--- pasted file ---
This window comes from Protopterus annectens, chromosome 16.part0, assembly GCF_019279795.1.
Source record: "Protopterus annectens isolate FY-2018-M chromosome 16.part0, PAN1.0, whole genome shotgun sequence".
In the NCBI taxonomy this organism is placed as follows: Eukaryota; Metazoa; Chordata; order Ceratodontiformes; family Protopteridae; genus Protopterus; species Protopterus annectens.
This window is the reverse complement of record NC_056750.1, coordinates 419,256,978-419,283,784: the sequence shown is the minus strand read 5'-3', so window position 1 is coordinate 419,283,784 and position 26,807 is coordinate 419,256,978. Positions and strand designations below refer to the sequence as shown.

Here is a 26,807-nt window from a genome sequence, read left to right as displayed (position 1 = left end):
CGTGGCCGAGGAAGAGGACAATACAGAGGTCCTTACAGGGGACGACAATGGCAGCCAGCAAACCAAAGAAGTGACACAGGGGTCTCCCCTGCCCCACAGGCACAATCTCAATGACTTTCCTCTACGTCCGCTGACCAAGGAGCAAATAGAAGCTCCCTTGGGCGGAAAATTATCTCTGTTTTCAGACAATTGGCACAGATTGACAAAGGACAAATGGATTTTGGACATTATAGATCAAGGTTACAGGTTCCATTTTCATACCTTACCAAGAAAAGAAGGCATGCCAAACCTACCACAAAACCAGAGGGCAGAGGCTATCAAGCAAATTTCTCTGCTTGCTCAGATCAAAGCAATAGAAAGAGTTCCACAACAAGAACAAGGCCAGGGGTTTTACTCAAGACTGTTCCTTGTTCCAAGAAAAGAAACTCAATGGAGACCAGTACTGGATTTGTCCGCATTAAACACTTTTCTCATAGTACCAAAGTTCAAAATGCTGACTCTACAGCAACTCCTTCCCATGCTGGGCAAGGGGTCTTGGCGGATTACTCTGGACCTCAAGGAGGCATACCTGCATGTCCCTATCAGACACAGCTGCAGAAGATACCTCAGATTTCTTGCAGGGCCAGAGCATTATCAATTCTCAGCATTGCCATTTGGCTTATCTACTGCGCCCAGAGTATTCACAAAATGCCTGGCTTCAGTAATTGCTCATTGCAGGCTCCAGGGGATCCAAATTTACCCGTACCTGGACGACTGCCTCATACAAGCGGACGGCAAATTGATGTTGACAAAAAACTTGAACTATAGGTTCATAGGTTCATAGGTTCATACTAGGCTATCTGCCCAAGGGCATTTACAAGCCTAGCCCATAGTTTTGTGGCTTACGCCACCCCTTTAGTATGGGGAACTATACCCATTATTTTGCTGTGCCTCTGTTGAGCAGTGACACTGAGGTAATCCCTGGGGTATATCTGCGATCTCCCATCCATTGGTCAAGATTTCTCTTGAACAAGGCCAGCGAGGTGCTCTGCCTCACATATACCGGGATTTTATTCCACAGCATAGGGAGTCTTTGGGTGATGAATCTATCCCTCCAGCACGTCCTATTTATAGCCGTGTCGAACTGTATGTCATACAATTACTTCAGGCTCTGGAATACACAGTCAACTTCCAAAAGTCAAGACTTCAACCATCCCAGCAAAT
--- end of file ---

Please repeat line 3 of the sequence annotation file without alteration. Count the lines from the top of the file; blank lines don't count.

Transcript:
In the NCBI taxonomy this organism is placed as follows: Eukaryota; Metazoa; Chordata; order Ceratodontiformes; family Protopteridae; genus Protopterus; species Protopterus annectens.